THE BUFFER ZONE

No one likes anyone to move too close to give an uneasy feeling. This ‘buffer zone’ is like the ‘second skin’ hardwired into our DNA, and brain computes this buffer zone, writes Michael Graziano.  Brain computes the personal space largely unconsciously, depending upon the context. The size depends upon our social interactions; how we understand and feel about each other. So please don’t invade someone’s personal space, else, be ready to face the consequences.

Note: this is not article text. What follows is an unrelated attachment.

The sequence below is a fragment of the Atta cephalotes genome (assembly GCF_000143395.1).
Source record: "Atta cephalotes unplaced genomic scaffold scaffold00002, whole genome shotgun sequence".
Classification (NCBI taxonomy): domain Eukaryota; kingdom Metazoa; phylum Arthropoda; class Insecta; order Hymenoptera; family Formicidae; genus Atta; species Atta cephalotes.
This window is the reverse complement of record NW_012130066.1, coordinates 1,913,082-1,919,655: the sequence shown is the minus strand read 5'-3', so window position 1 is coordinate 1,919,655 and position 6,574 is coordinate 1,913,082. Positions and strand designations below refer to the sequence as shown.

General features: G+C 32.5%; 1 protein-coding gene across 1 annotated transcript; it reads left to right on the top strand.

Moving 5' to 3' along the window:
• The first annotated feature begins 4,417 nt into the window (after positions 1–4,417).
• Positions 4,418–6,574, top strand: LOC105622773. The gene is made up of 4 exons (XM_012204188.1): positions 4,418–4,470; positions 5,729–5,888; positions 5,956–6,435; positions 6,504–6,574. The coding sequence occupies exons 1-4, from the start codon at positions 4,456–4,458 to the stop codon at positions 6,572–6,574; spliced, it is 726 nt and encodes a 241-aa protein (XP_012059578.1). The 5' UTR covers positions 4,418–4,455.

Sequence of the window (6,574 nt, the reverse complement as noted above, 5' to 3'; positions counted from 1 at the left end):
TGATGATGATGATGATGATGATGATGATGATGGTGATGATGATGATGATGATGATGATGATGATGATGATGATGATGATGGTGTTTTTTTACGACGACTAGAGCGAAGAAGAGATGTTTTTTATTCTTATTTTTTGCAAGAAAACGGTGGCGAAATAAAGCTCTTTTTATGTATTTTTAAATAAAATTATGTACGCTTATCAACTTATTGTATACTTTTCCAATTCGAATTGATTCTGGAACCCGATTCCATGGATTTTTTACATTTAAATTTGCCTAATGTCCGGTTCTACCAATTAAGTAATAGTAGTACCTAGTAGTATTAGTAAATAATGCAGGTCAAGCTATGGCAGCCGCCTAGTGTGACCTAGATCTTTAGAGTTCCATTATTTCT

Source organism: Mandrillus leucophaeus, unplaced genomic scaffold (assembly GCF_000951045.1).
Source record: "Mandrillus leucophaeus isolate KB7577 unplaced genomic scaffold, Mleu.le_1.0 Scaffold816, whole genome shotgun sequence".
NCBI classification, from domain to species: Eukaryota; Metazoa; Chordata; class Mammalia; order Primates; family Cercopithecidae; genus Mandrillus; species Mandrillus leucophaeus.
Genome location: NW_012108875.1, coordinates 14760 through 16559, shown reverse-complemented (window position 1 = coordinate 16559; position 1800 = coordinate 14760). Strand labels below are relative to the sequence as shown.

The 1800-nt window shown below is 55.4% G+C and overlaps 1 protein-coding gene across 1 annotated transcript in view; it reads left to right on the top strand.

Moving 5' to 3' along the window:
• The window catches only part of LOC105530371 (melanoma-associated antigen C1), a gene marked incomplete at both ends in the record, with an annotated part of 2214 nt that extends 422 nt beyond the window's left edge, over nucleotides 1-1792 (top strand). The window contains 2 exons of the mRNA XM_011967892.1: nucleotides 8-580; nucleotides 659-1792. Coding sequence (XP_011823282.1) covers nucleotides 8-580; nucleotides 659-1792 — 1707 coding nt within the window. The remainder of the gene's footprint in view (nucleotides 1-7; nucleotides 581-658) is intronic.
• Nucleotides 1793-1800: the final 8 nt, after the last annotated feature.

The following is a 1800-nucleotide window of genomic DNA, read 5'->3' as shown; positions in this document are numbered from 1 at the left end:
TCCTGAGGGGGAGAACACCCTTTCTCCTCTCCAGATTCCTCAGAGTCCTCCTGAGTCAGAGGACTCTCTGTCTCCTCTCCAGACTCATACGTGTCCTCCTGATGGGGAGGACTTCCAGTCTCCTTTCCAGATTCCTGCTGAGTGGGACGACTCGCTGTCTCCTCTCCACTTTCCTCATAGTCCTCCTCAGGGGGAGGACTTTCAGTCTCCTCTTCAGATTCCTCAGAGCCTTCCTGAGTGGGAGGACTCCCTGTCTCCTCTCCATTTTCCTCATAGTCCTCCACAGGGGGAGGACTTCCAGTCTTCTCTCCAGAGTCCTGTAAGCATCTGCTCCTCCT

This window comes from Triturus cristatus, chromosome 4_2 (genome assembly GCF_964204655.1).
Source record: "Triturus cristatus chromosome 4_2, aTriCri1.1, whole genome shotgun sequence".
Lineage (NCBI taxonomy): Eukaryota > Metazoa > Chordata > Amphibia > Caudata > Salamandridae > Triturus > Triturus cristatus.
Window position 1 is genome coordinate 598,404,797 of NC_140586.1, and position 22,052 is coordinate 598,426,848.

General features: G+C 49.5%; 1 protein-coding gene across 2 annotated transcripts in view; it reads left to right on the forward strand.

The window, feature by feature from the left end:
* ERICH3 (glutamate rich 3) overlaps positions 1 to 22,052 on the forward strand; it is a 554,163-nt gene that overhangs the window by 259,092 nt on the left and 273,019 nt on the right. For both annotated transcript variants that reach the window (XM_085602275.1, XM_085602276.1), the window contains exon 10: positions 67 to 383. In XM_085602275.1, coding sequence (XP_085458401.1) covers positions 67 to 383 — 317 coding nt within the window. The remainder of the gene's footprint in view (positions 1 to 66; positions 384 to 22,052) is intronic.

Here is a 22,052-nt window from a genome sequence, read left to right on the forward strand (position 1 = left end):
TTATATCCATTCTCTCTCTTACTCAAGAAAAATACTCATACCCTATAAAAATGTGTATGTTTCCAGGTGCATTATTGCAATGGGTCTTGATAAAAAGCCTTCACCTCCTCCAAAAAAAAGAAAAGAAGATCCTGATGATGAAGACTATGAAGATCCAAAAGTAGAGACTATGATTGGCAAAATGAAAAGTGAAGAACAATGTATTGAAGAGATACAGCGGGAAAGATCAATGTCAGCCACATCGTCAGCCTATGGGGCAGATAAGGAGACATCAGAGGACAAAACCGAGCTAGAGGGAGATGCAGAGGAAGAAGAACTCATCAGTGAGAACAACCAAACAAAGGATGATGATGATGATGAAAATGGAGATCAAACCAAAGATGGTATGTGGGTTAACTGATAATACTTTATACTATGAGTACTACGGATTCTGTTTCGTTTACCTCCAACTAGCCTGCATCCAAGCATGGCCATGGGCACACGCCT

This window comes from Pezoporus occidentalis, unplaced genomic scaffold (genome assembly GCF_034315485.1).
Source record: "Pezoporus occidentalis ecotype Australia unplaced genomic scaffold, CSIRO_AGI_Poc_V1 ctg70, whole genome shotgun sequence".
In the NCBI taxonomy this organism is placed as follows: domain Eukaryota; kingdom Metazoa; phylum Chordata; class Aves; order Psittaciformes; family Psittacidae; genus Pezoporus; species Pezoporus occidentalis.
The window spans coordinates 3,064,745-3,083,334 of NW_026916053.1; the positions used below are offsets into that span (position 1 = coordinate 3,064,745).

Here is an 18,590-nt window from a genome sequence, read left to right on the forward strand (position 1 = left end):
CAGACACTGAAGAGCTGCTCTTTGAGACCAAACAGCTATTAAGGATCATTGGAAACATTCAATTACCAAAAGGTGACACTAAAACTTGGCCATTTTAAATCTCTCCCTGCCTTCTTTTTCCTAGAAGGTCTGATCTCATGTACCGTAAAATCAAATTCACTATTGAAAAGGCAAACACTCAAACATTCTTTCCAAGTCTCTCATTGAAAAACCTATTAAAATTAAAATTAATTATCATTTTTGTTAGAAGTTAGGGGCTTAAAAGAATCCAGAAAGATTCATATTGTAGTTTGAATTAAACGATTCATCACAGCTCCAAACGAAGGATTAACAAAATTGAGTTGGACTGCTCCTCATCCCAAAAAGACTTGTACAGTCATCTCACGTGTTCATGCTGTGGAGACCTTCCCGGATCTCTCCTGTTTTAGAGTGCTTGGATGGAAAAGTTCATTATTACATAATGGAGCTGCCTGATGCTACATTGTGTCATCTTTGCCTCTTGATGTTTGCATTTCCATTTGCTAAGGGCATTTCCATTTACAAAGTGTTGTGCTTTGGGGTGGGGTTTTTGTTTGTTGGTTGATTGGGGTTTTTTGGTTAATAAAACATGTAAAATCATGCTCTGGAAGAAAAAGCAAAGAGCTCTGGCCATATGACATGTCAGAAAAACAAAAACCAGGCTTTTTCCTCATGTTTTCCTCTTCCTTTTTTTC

The personal space functions like a predator. It acts like a ‘flight zone’. It helps to avoid unnecessary collisions in everyday life. It seems, dominant individuals have a larger personal space. It is, however, quite possible that ‘large personal space of dominant people’ is not due to the personal space but due to the willing distance people keep around them. Some people have very small ‘defensive bubble’. Respect boundaries of someone’s personal space, and don’t be too obsessed with it. Often you can’t avoid such space intrusions, for example, standing in a crowded lift. You have to find your ways to overcome the situation. The work of an anthropologist indicates that  “you’re actually enveloped by bubbles of four different sizes, each of which applies to a different set of potential interlopers.” The ‘intimate space’ is for family, pets and one’s closest friends. The ‘personal space’ is for friends and acquaintances. The ‘social space’ is for conducting routine social interactions with new acquaintances or total strangers. Then there is open to all ‘public space’. Interpersonal distance also varies across cultures. Members of collectivist countries prefer stronger interpersonal proximity compared with members of individualistic countries. Two persons with different personal spaces may face greater problem of space intrusion. An Indian may stand too close to someone without thinking much about interference. Indians don’t mind putting an arm around a stranger. We don’t find it awkward to stare at someone who is sitting quietly and eating in a restaurant. We don’t mind, not only reading other’s mind, reading other’s emails, if there is a possibility. We are known for giving unsolicited expert advice. We don’t mind talking too loudly even when we are talking to someone who has already invaded our buffer zone. We generally are not aware that space can cause discomfort. We Indians are noticed more by our neighbours, taking advantage of the nearness. Rank strangers will put an arm around you when they want to read the newspaper over your shoulder. The chaps you’ve never spoken to in your colony, will come and smear your faces on Holi. Mohalla aunties will police your timings, the uncle you’re meeting for the first time on the train will ask for your pay package, distant relatives will worry about your relationship with near and dear ones. We think it’s our business to stick our noses in everyone’s business. We don’t mind touching someone without his apparent consent. We don’t mind leaning on someone in a space that still has space to stand on your own. We don’t mind reading else’s newspaper without his permission. We don’t mind entering a private space without knocking the door. We don’t mind sharing our tiffin even if that is not welcome to the other. Learn to say – I am uncomfortable. If you can’t say so, then don’t grumble, and accept it.

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